Now that I have been back in the United States for a few days, I have integrated myself back into my summer schedule. I remember a graph that we were shown in the pre-trip classes of the possible culture shock we would experience during and after the trip. Dr. Feick even mentioned that we would experience “reverse culture shock” when we got back to the US. These past few days gave me first hand insight into that phenomenon. I found myself saying very often, “Well in Germany, they do it this way.” My favorite tid-bit of information to tell people is about the traffic lights and how they flash yellow-red at the same time to tell drivers to “start your engines.”
It also took some time to get used to the different means of transportation in the US. In Augsburg, I had finally got comfortable jumping aboard the streetcars and finding my way around town. After all our exciting run-ins with trains, I felt much better about riding those as well. It was a change to have to hop in a car every time I wanted to go somewhere after I got back home.
Another thing that I couldn’t stop thinking about after the presentations and after the trip was how well connected all the company visits were. It seemed like nearly every factory tour had some sort of Kuka robot. The lower tier producers like H&K and SGL sold their parts to Continental and BMW. BMW then sold their cars, made with the other companies’ parts, to consumers. It was an excellent opportunity to see the supply chain of a car from beginning to end. This was very apparent in the presentations, where information often overlapped, and the big picture appeared.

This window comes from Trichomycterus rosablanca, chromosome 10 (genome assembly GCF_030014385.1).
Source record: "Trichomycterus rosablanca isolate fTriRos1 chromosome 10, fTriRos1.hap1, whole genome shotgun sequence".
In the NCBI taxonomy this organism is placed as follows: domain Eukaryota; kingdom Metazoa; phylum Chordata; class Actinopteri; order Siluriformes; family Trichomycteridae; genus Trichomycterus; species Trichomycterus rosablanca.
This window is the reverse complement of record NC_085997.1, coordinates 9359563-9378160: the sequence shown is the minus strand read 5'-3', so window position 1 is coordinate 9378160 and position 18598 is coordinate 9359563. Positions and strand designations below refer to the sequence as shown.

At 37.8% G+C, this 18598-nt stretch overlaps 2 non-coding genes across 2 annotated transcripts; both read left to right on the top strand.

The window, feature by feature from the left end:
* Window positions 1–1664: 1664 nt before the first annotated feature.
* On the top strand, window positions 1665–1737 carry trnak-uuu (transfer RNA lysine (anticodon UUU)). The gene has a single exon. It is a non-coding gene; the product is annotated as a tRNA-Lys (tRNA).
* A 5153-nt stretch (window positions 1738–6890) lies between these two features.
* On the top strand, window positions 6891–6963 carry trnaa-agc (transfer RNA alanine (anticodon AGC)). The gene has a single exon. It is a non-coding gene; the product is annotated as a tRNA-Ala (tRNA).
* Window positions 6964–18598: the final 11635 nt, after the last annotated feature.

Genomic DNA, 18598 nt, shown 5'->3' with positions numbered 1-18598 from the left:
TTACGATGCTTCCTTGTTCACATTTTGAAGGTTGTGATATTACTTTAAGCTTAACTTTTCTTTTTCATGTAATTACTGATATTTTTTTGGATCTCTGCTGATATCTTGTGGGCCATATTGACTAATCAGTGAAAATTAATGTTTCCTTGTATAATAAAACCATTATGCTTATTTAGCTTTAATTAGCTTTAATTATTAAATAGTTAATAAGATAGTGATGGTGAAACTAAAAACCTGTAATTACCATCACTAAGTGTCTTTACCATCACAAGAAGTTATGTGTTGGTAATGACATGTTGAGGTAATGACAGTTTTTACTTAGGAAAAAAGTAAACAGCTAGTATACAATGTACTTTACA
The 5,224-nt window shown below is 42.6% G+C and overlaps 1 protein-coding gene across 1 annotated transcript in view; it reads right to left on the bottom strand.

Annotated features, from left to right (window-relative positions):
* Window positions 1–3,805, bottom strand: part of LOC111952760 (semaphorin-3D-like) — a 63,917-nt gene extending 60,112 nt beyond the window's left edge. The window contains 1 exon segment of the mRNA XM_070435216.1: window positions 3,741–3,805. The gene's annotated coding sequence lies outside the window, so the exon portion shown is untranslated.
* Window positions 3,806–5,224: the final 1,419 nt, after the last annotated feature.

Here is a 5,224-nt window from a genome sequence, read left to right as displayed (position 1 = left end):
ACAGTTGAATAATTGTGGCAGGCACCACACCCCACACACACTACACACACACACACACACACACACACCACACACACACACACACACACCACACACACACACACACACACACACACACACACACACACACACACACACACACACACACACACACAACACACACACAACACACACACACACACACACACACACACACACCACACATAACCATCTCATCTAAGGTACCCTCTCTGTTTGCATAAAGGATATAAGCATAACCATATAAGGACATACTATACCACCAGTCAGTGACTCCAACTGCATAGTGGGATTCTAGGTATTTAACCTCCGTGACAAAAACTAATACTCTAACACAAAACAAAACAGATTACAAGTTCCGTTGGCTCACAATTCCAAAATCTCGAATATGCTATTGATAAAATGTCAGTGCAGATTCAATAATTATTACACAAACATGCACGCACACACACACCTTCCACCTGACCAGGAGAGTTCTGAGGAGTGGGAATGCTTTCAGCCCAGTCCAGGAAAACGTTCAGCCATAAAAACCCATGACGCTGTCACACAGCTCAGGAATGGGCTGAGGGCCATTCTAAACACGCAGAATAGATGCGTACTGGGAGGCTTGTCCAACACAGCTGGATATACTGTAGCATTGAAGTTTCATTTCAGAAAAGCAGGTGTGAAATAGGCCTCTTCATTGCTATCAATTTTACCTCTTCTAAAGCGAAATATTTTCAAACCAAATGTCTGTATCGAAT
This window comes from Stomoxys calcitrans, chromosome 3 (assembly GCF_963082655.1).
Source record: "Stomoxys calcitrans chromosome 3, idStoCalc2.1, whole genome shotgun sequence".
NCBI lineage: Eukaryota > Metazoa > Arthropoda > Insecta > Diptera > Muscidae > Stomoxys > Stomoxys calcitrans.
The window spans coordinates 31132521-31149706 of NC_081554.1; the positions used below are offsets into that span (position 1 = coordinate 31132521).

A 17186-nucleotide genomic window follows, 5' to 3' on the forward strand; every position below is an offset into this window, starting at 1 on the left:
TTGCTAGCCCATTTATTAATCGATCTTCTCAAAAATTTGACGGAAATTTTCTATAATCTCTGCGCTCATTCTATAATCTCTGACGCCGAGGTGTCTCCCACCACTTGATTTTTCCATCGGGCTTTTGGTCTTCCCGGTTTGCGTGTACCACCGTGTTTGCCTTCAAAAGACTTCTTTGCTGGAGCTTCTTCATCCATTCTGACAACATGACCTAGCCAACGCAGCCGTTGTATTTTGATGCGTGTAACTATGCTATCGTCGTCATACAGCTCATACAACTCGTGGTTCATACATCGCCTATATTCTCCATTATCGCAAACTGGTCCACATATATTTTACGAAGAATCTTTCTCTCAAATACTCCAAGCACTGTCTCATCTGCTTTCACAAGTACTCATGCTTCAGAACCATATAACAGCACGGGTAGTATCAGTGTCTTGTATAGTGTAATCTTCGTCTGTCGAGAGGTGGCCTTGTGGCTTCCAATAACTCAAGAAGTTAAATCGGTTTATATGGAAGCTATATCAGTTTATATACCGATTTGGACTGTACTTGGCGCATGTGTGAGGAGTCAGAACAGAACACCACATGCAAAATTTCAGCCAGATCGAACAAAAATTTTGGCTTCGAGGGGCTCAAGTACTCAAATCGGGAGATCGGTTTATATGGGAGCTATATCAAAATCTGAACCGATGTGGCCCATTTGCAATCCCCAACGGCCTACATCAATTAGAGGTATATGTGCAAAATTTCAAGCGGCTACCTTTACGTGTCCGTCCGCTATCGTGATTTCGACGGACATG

The trip exceeded all my expectations. Here’s a list of a few of the simple things I learned on the trip: I learned that sometimes it pays off to be adventurous with trying new foods. I learned that I need to pack more clothes if I don’t want to have to rewear my entire wardrobe. I learned that through a lot of arm waving and pointing, I can manage to order fries through the language barrier. But most of all I learned that immersing myself in a new culture can open up a new world of viewpoints that I will now carry with me for the rest of my life.